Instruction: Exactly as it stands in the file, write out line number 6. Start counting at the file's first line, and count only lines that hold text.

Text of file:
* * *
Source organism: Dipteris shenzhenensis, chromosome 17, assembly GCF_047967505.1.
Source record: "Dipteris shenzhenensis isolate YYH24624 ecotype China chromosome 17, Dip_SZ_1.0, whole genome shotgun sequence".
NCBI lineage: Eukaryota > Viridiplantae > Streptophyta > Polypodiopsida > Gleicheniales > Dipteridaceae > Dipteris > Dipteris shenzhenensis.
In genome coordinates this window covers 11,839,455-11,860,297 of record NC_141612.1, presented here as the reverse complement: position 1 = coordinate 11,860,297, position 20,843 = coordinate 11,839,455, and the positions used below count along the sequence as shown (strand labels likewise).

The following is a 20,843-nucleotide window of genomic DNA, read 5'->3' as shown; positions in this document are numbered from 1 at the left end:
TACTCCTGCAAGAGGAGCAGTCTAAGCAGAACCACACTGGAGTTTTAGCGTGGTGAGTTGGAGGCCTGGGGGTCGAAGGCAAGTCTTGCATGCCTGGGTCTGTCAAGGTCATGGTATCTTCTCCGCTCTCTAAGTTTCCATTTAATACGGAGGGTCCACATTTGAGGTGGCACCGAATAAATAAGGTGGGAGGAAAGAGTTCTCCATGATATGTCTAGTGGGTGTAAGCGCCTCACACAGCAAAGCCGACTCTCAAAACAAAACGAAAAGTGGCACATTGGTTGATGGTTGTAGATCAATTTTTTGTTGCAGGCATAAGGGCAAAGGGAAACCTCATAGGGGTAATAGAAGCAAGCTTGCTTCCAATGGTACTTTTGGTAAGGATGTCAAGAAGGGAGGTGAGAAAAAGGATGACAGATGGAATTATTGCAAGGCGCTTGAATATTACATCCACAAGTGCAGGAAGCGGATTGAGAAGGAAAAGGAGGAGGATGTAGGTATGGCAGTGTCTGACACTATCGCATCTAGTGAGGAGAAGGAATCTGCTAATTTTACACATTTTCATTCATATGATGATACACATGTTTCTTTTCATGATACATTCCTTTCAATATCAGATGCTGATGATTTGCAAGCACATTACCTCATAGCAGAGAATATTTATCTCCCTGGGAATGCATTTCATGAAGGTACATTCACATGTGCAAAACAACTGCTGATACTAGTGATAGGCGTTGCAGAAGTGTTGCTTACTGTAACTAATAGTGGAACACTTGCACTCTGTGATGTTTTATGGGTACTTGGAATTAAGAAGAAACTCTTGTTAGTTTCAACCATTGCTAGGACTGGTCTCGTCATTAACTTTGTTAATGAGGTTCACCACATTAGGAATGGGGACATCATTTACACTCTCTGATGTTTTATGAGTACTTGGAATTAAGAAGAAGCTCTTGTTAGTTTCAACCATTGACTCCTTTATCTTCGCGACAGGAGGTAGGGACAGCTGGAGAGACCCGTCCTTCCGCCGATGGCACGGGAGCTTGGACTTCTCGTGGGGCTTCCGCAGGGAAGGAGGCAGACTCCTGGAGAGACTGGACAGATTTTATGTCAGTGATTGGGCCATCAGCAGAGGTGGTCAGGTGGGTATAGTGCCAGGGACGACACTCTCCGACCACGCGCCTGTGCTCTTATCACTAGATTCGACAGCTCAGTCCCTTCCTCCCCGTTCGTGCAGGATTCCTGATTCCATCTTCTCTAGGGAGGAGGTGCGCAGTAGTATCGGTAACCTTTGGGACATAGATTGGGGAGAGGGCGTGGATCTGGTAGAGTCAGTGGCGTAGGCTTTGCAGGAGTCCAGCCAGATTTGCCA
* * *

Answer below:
TACTCCTGCAAGAGGAGCAGTCTAAGCAGAACCACACTGGAGTTTTAGCGTGGTGAGTTGGAGGCCTGGGGGTCGAAGGCAAGTCTTGCATGCCTGGGTCTGTCAAGGTCATGGTATCTTCTCCGCTCTCTAAGTTTCCATTTAATACGGAGGGTCCACATTTGAGGTGGCACCGAATAAATAAGGTGGGAGGAAAGAGTTCTCCATGATATGTCTAGTGGGTGTAAGCGCCTCACACAGCAAAGCCGACTCTCAAAACAAAACGAAAAGTGGCACATTGGTTGATGGTTGTAGATCAATTTTTTGTTGCAGGCATAAGGGCAAAGGGAAACCTCATAGGGGTAATAGAAGCAAGCTTGCTTCCAATGGTACTTTTGGTAAGGATGTCAAGAAGGGAGGTGAGAAAAAGGATGACAGATGGAATTATTGCAAGGCGCTTGAATATTACATCCACAAGTGCAGGAAGCGGATTGAGAAGGAAAAGGAGGAGGATGTAGGTATGGCAGTGTCTGACACTATCGCATCTAGTGAGGAGAAGGAATCTGCTAATTTTACACATTTTCATTCATATGATGATACACATGTTTCTTTTCATGATACATTCCTTTCAATATCAGATGCTGATGATTTGCAAGCACATTACCTCATAGCAGAGAATATTTATCTCCCTGGGAATGCATTTCATGAAGGTACATTCACATGTGCAAAACAACTGCTGATACTAGTGATAGGCGTTGCAGAAGTGTTGCTTACTGTAACTAATAGTGGAACACTTGCACTCTGTGATGTTTTATGGGTACTTGGAATTAAGAAGAAACTCTTGTTAGTTTCAACCATTGCTAGGACTGGTCTCGTCATTAACTTTGTTAATGAGGTTCACCACATTAGGAATGGGGACATCATTTACACTCTCTGATGTTTTATGAGTACTTGGAATTAAGAAGAAGCTCTTGTTAGTTTCAACCATTGACTCCTTTATCTTCGCGACAGGAGGTAGGGACAGCTGGAGAGACCCGTCCTTCCGCCGATGGCACGGGAGCTTGGACTTCTCGTGGGGCTTCCGCAGGGAAGGAGGCAGACTCCTGGAGAGACTGGACAGATTTTATGTCAGTGATTGGGCCATCAGCAGAGGTGGTCAGGTGGGTATAGTGCCAGGGACGACACTCTCCGACCACGCGCCTGTGCTCTTATCACTAGATTCGACAGCTCAGTCCCTTCCTCCCCGTTCGTGCAGGATTCCTGATTCCATCTTCTCTAGGGAGGAGGTGCGCAGTAGTATCGGTAACCTTTGGGACATAGATTGGGGAGAGGGCGTGGATCTGGTAGAGTCAGTGGCGTAGGCTTTGCAGGAGTCCAGCCAGATTTGCCA